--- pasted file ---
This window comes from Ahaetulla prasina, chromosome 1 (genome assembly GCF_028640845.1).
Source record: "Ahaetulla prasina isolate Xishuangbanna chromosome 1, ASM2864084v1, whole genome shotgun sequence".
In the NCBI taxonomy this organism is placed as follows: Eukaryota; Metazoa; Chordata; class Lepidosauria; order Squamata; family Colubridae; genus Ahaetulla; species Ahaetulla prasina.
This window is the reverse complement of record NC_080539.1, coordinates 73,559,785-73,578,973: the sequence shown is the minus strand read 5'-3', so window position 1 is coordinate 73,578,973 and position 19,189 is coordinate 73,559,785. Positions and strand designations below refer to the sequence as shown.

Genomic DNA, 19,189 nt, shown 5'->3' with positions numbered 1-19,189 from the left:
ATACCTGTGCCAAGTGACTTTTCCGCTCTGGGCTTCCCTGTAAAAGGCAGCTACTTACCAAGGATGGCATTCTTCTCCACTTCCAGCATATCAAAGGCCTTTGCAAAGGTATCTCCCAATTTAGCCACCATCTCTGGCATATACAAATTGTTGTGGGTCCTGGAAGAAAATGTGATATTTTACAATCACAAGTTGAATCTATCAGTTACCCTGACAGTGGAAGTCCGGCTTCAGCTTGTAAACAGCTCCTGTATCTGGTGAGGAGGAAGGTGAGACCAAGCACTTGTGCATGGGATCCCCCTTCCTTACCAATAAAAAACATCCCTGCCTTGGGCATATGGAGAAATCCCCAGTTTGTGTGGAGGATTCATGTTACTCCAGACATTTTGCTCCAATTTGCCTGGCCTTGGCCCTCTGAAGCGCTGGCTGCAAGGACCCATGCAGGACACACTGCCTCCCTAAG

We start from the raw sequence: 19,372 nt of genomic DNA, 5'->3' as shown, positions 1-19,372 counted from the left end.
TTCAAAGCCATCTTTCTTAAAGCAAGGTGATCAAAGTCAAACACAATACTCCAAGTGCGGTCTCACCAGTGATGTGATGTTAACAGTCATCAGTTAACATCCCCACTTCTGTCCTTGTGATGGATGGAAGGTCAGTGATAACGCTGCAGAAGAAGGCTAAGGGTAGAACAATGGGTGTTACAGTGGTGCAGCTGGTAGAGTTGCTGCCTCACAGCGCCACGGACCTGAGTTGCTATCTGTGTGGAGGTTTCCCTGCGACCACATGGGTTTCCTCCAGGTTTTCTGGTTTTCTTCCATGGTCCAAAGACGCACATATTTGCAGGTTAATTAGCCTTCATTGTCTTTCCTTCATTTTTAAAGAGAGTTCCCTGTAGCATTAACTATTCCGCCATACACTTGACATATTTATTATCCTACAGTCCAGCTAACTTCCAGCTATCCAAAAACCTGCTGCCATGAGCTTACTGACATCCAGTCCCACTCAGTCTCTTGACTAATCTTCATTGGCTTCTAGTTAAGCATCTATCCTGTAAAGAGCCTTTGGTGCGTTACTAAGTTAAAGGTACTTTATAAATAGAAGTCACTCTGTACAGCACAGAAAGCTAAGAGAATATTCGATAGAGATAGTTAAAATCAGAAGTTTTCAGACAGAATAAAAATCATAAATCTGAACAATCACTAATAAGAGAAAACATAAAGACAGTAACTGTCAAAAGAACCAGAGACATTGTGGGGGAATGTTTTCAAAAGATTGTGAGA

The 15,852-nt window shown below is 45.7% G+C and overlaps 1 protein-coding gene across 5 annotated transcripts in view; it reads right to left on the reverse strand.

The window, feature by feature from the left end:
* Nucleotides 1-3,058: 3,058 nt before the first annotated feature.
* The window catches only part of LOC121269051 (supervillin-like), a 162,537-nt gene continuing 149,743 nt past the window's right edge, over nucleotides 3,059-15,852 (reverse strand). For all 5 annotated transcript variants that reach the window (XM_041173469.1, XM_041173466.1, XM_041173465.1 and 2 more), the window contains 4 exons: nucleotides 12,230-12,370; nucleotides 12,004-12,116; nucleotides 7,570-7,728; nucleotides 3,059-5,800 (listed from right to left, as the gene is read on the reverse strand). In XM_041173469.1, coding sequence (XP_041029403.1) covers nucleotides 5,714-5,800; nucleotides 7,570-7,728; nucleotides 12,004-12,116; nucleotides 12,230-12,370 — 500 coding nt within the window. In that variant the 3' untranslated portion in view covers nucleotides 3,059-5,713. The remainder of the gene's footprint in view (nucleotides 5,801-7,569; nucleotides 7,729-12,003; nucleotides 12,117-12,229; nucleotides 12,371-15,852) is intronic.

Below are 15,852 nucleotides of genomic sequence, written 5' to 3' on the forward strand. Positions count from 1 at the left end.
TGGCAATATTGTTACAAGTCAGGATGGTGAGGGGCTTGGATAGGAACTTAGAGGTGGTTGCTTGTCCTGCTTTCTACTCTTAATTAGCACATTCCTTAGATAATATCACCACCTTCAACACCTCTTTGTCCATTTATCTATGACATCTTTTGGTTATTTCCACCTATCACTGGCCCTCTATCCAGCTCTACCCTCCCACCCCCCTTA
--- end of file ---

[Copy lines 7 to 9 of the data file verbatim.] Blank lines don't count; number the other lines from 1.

We start from the raw sequence: 19,372 nt of genomic DNA, 5'->3' as shown, positions 1-19,372 counted from the left end.
TTCAAAGCCATCTTTCTTAAAGCAAGGTGATCAAAGTCAAACACAATACTCCAAGTGCGGTCTCACCAGTGATGTGATGTTAACAGTCATCAGTTAACATCCCCACTTCTGTCCTTGTGATGGATGGAAGGTCAGTGATAACGCTGCAGAAGAAGGCTAAGGGTAGAACAATGGGTGTTACAGTGGTGCAGCTGGTAGAGTTGCTGCCTCACAGCGCCACGGACCTGAGTTGCTATCTGTGTGGAGGTTTCCCTGCGACCACATGGGTTTCCTCCAGGTTTTCTGGTTTTCTTCCATGGTCCAAAGACGCACATATTTGCAGGTTAATTAGCCTTCATTGTCTTTCCTTCATTTTTAAAGAGAGTTCCCTGTAGCATTAACTATTCCGCCATACACTTGACATATTTATTATCCTACAGTCCAGCTAACTTCCAGCTATCCAAAAACCTGCTGCCATGAGCTTACTGACATCCAGTCCCACTCAGTCTCTTGACTAATCTTCATTGGCTTCTAGTTAAGCATCTATCCTGTAAAGAGCCTTTGGTGCGTTACTAAGTTAAAGGTACTTTATAAATAGAAGTCACTCTGTACAGCACAGAAAGCTAAGAGAATATTCGATAGAGATAGTTAAAATCAGAAGTTTTCAGACAGAATAAAAATCATAAATCTGAACAATCACTAATAAGAGAAAACATAAAGACAGTAACTGTCAAAAGAACCAGAGACATTGTGGGGGAATGTTTTCAAAAGATTGTGAGA

The 15,852-nt window shown below is 45.7% G+C and overlaps 1 protein-coding gene across 5 annotated transcripts in view; it reads right to left on the reverse strand.